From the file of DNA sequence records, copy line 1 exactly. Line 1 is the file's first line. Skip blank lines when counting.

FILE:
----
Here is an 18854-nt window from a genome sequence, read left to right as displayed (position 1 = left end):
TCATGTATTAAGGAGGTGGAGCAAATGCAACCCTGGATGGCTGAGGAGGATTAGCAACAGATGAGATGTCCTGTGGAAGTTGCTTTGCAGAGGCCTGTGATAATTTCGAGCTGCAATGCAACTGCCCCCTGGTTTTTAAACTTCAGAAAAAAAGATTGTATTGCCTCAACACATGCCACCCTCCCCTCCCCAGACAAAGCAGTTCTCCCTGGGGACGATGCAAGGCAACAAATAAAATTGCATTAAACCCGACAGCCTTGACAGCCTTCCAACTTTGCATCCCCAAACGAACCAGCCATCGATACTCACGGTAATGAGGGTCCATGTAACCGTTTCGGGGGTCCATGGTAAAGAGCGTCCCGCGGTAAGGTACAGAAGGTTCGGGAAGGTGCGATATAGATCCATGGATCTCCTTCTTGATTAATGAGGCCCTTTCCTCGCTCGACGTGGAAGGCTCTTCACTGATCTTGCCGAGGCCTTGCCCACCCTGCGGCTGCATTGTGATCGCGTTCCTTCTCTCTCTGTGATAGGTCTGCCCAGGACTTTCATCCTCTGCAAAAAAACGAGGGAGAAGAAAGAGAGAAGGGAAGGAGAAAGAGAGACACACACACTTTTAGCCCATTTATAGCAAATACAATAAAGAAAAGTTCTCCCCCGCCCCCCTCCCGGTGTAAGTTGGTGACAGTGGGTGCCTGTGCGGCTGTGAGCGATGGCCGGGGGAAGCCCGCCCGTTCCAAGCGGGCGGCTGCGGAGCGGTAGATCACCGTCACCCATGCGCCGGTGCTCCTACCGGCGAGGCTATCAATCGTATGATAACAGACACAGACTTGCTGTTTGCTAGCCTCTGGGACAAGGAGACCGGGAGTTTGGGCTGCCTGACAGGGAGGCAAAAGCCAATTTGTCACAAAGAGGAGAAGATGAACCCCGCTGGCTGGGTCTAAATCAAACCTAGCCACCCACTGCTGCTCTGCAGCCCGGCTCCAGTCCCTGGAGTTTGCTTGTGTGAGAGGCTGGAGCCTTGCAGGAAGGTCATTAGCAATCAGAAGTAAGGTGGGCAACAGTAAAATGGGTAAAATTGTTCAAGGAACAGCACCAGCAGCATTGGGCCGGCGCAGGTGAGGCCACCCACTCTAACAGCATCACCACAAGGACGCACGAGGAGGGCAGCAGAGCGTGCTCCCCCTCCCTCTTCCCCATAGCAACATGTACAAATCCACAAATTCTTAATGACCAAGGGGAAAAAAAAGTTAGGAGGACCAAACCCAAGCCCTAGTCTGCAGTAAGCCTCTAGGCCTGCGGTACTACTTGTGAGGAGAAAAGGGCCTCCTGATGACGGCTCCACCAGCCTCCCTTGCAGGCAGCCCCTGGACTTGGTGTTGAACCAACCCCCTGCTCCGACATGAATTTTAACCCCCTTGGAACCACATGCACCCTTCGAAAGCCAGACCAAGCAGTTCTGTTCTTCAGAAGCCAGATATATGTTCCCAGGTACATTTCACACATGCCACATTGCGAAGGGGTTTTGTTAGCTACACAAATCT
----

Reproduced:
Here is an 18854-nt window from a genome sequence, read left to right as displayed (position 1 = left end):